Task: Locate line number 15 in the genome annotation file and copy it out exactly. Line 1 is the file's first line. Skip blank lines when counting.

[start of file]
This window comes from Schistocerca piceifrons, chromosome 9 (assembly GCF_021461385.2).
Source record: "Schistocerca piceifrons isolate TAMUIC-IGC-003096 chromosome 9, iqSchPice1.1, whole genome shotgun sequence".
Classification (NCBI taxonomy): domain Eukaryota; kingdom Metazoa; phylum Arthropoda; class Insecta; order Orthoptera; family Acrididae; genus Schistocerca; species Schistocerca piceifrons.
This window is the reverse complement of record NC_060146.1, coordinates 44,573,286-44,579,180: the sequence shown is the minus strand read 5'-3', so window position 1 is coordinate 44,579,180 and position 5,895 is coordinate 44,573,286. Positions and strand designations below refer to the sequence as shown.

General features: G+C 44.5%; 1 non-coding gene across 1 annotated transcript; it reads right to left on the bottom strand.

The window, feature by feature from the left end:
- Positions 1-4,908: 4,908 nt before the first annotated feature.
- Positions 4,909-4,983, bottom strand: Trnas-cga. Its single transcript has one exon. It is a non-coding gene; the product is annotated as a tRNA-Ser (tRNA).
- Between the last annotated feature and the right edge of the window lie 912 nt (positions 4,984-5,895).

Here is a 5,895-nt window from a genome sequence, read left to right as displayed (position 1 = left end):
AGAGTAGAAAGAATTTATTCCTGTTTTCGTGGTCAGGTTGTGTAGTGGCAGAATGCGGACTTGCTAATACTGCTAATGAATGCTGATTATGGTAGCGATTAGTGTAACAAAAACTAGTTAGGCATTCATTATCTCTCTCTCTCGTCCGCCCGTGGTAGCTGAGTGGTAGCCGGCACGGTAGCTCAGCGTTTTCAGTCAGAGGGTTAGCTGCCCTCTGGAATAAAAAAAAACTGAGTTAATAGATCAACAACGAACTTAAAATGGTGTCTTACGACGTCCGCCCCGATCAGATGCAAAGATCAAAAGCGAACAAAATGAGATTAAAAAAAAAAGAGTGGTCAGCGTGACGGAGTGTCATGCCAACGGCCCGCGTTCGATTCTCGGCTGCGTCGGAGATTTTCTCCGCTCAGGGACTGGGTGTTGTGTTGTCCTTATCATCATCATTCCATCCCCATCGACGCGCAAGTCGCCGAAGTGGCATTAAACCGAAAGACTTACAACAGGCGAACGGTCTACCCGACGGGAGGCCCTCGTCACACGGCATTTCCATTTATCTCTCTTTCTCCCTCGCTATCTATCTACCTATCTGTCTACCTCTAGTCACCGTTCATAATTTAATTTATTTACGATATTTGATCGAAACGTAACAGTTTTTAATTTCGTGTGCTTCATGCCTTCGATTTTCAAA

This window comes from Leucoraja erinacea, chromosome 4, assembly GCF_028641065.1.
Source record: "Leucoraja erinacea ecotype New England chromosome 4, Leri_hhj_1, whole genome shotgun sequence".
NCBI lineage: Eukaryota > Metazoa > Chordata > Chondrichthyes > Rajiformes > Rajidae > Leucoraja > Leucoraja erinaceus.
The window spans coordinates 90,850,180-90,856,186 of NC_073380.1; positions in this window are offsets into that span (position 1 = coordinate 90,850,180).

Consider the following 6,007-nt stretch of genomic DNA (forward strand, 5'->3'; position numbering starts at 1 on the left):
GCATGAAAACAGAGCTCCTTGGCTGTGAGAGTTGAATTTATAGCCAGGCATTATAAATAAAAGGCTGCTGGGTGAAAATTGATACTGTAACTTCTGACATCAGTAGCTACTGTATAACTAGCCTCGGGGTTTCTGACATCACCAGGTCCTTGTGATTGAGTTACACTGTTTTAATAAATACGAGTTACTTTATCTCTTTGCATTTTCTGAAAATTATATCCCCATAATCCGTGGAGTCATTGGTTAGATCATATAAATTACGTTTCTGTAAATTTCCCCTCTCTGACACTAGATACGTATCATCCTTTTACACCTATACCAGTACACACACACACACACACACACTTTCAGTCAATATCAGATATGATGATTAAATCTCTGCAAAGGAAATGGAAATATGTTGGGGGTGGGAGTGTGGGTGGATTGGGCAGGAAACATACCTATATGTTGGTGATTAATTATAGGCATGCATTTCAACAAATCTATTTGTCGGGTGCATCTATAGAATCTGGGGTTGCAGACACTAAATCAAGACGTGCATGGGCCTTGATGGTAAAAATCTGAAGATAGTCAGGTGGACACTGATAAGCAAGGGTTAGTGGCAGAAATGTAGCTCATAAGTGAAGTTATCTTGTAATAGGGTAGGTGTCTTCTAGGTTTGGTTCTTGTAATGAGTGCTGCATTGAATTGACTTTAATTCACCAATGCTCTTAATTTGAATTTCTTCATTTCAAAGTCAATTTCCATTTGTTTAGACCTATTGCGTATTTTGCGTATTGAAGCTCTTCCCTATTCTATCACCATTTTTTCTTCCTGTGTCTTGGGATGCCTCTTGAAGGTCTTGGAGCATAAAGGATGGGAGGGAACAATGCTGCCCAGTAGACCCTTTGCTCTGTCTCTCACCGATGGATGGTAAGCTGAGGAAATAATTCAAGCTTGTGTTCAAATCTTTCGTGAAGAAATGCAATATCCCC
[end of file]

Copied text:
The window spans coordinates 90,850,180-90,856,186 of NC_073380.1; positions in this window are offsets into that span (position 1 = coordinate 90,850,180).